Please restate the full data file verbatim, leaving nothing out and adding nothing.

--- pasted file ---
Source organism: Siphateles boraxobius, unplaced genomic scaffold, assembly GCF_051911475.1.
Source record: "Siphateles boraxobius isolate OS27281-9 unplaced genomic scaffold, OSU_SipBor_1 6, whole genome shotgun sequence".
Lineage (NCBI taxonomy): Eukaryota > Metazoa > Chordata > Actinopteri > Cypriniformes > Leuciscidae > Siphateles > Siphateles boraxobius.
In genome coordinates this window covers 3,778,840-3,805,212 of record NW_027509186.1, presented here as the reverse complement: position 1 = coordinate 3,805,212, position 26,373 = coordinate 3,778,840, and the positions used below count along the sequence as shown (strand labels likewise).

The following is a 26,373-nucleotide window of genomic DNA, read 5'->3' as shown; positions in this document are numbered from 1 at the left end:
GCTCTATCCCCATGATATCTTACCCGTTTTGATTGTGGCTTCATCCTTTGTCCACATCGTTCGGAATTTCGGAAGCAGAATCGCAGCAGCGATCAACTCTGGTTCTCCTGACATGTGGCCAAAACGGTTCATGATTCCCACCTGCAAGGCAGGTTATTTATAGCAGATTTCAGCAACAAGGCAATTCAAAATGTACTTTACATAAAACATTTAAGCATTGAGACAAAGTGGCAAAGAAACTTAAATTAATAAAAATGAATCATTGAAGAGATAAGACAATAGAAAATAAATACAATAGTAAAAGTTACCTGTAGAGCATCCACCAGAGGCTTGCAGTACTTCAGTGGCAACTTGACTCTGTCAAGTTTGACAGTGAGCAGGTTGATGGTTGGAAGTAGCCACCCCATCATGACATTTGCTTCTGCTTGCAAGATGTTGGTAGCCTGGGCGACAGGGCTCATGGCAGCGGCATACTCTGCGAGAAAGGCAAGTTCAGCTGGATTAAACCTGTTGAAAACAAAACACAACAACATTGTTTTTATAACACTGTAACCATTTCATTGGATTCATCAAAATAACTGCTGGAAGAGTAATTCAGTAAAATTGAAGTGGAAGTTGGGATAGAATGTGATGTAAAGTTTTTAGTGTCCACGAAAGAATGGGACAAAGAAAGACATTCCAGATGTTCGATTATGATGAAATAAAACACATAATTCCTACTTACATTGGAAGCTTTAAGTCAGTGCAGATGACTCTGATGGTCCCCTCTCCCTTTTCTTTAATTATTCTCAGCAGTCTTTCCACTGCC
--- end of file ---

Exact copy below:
Source organism: Siphateles boraxobius, unplaced genomic scaffold, assembly GCF_051911475.1.
Source record: "Siphateles boraxobius isolate OS27281-9 unplaced genomic scaffold, OSU_SipBor_1 6, whole genome shotgun sequence".
Lineage (NCBI taxonomy): Eukaryota > Metazoa > Chordata > Actinopteri > Cypriniformes > Leuciscidae > Siphateles > Siphateles boraxobius.
In genome coordinates this window covers 3,778,840-3,805,212 of record NW_027509186.1, presented here as the reverse complement: position 1 = coordinate 3,805,212, position 26,373 = coordinate 3,778,840, and the positions used below count along the sequence as shown (strand labels likewise).

The following is a 26,373-nucleotide window of genomic DNA, read 5'->3' as shown; positions in this document are numbered from 1 at the left end:
GCTCTATCCCCATGATATCTTACCCGTTTTGATTGTGGCTTCATCCTTTGTCCACATCGTTCGGAATTTCGGAAGCAGAATCGCAGCAGCGATCAACTCTGGTTCTCCTGACATGTGGCCAAAACGGTTCATGATTCCCACCTGCAAGGCAGGTTATTTATAGCAGATTTCAGCAACAAGGCAATTCAAAATGTACTTTACATAAAACATTTAAGCATTGAGACAAAGTGGCAAAGAAACTTAAATTAATAAAAATGAATCATTGAAGAGATAAGACAATAGAAAATAAATACAATAGTAAAAGTTACCTGTAGAGCATCCACCAGAGGCTTGCAGTACTTCAGTGGCAACTTGACTCTGTCAAGTTTGACAGTGAGCAGGTTGATGGTTGGAAGTAGCCACCCCATCATGACATTTGCTTCTGCTTGCAAGATGTTGGTAGCCTGGGCGACAGGGCTCATGGCAGCGGCATACTCTGCGAGAAAGGCAAGTTCAGCTGGATTAAACCTGTTGAAAACAAAACACAACAACATTGTTTTTATAACACTGTAACCATTTCATTGGATTCATCAAAATAACTGCTGGAAGAGTAATTCAGTAAAATTGAAGTGGAAGTTGGGATAGAATGTGATGTAAAGTTTTTAGTGTCCACGAAAGAATGGGACAAAGAAAGACATTCCAGATGTTCGATTATGATGAAATAAAACACATAATTCCTACTTACATTGGAAGCTTTAAGTCAGTGCAGATGACTCTGATGGTCCCCTCTCCCTTTTCTTTAATTATTCTCAGCAGTCTTTCCACTGCC